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PNS Daily Newscast - September 21, 2018 


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Friday Events Recall Water Crisis

PHOTO: A year ago the tap-water contamination crisis brought protesters to the state Capitol. Events on Friday will commemorate the Elk River spill, just as the Legislature prepares to take a second look at the law passed to deal with the crisis. Photo by Dan Heyman
PHOTO: A year ago the tap-water contamination crisis brought protesters to the state Capitol. Events on Friday will commemorate the Elk River spill, just as the Legislature prepares to take a second look at the law passed to deal with the crisis. Photo by Dan Heyman
January 8, 2015

CHARLESTON, W.Va. – Events on Friday will commemorate the one-year anniversary of the tap water contamination crisis in West Virginia – just as the legislature gets ready to revisit the issue.

Workshops, receptions, public meetings, a vigil and a film will be held Friday from 3 p.m. to 9 p.m. in and around the Culture Center at the state Capitol in Charleston.

Angie Rosser, executive director of the West Virginia Rivers Coalition, says her organization is hoping to hear from lawmakers and leaders because the Elk River chemical spill was a historic event.

It left people terrified and furious when they realized how vulnerable their drinking water was.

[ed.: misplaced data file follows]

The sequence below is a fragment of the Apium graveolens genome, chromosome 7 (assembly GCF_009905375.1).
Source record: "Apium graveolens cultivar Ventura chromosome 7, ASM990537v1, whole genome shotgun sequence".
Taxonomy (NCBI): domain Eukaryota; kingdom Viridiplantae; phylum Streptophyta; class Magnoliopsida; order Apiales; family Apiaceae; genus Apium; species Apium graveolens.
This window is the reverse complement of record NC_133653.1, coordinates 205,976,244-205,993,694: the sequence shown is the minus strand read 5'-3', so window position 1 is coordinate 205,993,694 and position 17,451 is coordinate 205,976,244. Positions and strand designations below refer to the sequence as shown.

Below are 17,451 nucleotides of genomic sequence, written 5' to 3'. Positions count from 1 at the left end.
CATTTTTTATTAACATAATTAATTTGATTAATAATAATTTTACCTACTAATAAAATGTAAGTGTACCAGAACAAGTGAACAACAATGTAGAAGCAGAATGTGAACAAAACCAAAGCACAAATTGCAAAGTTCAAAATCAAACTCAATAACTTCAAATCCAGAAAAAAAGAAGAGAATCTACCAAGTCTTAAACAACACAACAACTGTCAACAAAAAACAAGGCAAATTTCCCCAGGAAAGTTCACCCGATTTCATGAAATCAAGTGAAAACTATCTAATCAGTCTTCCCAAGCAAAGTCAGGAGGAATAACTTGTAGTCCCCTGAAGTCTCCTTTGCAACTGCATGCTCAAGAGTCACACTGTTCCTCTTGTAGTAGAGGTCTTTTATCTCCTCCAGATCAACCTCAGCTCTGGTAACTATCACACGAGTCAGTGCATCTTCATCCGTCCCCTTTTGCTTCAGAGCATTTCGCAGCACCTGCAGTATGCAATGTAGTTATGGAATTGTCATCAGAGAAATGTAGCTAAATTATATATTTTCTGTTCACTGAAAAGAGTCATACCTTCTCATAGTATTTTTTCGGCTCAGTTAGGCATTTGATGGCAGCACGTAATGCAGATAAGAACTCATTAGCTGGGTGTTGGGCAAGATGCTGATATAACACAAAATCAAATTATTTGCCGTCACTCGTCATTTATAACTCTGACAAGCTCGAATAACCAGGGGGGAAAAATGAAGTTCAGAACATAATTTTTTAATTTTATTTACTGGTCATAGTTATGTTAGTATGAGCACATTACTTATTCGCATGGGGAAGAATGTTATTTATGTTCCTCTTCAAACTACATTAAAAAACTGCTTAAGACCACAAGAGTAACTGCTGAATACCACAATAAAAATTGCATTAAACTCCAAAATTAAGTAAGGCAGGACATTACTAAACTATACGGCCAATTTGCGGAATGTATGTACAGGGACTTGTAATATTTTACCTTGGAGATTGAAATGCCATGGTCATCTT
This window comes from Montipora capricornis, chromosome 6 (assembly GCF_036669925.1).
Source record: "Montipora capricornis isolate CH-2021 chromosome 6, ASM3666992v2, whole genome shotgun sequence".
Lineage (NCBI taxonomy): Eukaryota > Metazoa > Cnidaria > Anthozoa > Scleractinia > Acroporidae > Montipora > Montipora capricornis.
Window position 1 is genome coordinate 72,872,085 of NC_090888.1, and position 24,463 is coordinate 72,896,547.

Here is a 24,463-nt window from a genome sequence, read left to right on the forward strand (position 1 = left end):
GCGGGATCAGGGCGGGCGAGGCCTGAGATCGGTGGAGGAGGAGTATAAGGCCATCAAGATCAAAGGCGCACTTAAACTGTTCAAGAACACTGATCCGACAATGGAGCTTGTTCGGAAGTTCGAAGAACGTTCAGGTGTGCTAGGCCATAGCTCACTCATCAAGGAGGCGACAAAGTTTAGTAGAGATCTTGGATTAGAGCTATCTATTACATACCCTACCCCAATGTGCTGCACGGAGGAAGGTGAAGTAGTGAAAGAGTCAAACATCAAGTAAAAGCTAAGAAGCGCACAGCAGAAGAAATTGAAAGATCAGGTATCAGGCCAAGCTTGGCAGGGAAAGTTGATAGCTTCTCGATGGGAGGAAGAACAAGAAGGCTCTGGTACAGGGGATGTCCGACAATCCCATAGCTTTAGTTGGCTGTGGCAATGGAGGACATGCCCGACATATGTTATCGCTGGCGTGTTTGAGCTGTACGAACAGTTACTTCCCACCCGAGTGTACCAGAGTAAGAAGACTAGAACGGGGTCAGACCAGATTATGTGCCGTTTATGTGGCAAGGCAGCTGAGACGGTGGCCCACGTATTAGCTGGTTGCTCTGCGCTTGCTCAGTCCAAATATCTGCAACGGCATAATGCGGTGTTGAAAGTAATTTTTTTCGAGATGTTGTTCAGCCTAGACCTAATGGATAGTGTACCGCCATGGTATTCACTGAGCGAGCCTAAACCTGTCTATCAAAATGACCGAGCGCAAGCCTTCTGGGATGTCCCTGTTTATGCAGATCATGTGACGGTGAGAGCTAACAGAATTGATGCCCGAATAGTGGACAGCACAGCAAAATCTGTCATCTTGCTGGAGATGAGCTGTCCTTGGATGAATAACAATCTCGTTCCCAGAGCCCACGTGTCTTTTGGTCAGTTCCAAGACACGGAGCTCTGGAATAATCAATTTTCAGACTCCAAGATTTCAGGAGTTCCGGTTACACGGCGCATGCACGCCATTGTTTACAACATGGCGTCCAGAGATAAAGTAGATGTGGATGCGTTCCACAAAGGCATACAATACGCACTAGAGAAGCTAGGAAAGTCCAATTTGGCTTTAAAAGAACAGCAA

"Every one of us affected by the contamination event on Jan. 9th will never forget that day,” she says. “We'll never forget where we were when we got the message that the water was unsafe to use."

The annual legislative session is about to start. A second look at the water safety law passed during the crisis last year is high on the agenda.

All the commemorative events Friday are free and open to the public.

New tank safety and drinking water protections are still being implemented.

Rosser says the incoming Republican leadership at the Legislature has said it may want to change some parts of the new law.

"There is intention to reopen Senate Bill 373,” she says. “So we do expect the bill to be reopened, reconsidered, and that's very important for us to keep an eye on and to keep citizens informed."

Rosser stresses the law was written to have a great deal of public involvement, in part because people were so upset during the crisis.

She points to the requirement that drinking water systems look at possible threats to their water supplies and describe how they might deal with problems.

All of the state's water systems are required to have those plans done this year. And Rosser says the public was written into how that's to be done.

"To be involved in the planning process, as well as be notified of these public hearings,” she adds. “So we will be seeing approximately a 120 to 140 of these plans in the next 18 months."

Dan Heyman, Public News Service - WV